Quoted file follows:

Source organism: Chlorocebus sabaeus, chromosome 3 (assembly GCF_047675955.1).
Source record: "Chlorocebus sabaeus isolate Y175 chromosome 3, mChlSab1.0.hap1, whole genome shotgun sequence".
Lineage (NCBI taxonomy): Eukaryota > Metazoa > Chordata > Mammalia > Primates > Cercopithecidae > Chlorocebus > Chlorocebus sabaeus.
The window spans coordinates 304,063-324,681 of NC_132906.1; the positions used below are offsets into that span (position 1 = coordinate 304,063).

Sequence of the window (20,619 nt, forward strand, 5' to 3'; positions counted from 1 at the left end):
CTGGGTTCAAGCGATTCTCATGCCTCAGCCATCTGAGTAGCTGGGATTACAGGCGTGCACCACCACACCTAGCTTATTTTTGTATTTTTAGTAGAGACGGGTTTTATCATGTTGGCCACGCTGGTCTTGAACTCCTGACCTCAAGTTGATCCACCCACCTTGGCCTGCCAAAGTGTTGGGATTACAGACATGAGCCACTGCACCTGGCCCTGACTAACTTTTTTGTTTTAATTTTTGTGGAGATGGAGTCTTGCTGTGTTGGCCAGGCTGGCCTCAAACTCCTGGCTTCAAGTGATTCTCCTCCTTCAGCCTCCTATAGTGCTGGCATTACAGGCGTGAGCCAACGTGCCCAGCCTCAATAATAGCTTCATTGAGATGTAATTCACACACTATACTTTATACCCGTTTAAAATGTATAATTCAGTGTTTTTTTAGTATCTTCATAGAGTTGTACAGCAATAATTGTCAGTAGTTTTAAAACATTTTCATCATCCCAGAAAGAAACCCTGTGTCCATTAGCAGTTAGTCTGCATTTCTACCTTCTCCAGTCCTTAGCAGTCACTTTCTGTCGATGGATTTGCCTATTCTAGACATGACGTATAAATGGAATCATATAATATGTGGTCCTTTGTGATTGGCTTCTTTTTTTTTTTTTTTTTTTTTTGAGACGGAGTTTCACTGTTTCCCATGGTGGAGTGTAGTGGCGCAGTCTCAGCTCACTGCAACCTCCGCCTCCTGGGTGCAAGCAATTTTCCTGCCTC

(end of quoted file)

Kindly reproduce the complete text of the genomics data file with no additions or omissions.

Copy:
Source organism: Chlorocebus sabaeus, chromosome 3 (assembly GCF_047675955.1).
Source record: "Chlorocebus sabaeus isolate Y175 chromosome 3, mChlSab1.0.hap1, whole genome shotgun sequence".
Lineage (NCBI taxonomy): Eukaryota > Metazoa > Chordata > Mammalia > Primates > Cercopithecidae > Chlorocebus > Chlorocebus sabaeus.
The window spans coordinates 304,063-324,681 of NC_132906.1; the positions used below are offsets into that span (position 1 = coordinate 304,063).

Sequence of the window (20,619 nt, forward strand, 5' to 3'; positions counted from 1 at the left end):
CTGGGTTCAAGCGATTCTCATGCCTCAGCCATCTGAGTAGCTGGGATTACAGGCGTGCACCACCACACCTAGCTTATTTTTGTATTTTTAGTAGAGACGGGTTTTATCATGTTGGCCACGCTGGTCTTGAACTCCTGACCTCAAGTTGATCCACCCACCTTGGCCTGCCAAAGTGTTGGGATTACAGACATGAGCCACTGCACCTGGCCCTGACTAACTTTTTTGTTTTAATTTTTGTGGAGATGGAGTCTTGCTGTGTTGGCCAGGCTGGCCTCAAACTCCTGGCTTCAAGTGATTCTCCTCCTTCAGCCTCCTATAGTGCTGGCATTACAGGCGTGAGCCAACGTGCCCAGCCTCAATAATAGCTTCATTGAGATGTAATTCACACACTATACTTTATACCCGTTTAAAATGTATAATTCAGTGTTTTTTTAGTATCTTCATAGAGTTGTACAGCAATAATTGTCAGTAGTTTTAAAACATTTTCATCATCCCAGAAAGAAACCCTGTGTCCATTAGCAGTTAGTCTGCATTTCTACCTTCTCCAGTCCTTAGCAGTCACTTTCTGTCGATGGATTTGCCTATTCTAGACATGACGTATAAATGGAATCATATAATATGTGGTCCTTTGTGATTGGCTTCTTTTTTTTTTTTTTTTTTTTTTGAGACGGAGTTTCACTGTTTCCCATGGTGGAGTGTAGTGGCGCAGTCTCAGCTCACTGCAACCTCCGCCTCCTGGGTGCAAGCAATTTTCCTGCCTC